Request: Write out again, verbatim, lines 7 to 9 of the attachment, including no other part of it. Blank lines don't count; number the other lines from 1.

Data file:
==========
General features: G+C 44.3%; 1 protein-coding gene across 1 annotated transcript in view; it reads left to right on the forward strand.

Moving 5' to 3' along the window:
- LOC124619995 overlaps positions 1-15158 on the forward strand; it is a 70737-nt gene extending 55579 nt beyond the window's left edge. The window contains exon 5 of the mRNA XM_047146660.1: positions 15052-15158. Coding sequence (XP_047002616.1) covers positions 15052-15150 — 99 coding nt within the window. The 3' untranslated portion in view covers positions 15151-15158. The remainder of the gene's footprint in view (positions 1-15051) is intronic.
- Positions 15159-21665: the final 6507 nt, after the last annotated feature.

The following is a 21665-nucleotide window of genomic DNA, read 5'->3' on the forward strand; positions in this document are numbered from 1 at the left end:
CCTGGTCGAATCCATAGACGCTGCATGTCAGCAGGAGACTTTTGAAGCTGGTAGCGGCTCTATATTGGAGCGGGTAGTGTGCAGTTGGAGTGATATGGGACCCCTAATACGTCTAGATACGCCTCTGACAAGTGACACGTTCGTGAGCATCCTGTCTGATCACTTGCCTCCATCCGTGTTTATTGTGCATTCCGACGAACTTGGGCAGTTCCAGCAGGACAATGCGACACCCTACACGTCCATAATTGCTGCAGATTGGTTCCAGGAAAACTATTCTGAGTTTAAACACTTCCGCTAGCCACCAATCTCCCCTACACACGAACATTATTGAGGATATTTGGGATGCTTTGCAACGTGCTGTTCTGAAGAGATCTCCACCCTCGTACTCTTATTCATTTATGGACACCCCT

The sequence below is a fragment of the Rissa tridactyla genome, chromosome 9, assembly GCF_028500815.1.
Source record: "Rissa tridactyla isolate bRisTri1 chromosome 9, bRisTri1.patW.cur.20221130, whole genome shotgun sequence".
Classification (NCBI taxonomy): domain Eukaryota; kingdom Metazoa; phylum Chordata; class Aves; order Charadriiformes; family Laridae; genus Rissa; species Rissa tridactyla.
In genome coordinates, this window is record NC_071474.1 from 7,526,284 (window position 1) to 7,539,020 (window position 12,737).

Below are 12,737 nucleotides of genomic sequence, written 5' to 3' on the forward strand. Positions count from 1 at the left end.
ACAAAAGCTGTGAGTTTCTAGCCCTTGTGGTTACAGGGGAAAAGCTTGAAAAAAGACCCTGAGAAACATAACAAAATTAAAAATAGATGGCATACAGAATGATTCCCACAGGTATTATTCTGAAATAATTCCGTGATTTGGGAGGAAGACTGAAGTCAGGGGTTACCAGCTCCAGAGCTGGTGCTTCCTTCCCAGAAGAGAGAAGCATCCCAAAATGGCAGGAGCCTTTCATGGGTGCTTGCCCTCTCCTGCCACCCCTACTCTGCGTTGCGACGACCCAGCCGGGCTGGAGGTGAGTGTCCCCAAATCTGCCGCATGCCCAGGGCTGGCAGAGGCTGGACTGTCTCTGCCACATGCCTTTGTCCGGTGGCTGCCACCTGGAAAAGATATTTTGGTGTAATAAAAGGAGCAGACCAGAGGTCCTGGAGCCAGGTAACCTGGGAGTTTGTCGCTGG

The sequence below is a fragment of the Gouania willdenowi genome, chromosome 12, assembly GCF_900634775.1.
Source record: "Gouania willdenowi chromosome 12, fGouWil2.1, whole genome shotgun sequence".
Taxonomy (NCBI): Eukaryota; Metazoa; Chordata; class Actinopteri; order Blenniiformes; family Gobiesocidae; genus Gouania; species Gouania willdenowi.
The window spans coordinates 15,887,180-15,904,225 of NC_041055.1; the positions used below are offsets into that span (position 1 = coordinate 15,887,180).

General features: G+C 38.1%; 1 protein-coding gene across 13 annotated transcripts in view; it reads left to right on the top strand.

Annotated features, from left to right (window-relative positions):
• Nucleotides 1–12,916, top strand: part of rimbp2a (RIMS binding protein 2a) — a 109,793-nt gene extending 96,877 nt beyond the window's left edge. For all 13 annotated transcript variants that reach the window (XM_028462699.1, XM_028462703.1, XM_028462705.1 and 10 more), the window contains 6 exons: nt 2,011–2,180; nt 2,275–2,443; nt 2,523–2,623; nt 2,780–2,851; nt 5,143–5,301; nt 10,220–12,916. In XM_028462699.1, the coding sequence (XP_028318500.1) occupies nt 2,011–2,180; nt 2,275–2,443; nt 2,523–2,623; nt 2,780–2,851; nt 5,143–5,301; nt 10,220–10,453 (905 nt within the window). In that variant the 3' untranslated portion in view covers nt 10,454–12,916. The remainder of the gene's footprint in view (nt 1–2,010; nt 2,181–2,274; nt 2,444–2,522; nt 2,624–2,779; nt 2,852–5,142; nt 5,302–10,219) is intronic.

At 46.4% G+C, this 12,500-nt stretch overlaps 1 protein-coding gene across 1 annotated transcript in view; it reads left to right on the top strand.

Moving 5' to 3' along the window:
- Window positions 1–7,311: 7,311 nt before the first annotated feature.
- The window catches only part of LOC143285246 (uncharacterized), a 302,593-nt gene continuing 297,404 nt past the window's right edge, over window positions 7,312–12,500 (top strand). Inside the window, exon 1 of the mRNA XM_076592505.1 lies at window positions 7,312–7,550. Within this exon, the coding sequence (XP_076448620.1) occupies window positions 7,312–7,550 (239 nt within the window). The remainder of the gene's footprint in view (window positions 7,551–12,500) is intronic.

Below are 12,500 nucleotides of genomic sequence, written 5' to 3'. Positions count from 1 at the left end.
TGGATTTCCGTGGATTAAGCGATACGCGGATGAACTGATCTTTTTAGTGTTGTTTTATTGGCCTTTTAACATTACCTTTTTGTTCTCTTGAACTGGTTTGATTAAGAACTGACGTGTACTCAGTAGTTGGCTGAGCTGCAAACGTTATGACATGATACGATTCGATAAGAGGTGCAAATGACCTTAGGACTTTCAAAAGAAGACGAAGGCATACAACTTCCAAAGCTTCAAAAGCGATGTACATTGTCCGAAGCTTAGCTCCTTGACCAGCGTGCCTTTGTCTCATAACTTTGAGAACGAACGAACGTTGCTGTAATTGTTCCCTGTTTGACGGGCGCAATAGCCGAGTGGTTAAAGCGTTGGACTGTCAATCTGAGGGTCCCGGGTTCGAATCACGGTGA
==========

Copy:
The sequence below is a fragment of the Rissa tridactyla genome, chromosome 9, assembly GCF_028500815.1.
Source record: "Rissa tridactyla isolate bRisTri1 chromosome 9, bRisTri1.patW.cur.20221130, whole genome shotgun sequence".
Classification (NCBI taxonomy): domain Eukaryota; kingdom Metazoa; phylum Chordata; class Aves; order Charadriiformes; family Laridae; genus Rissa; species Rissa tridactyla.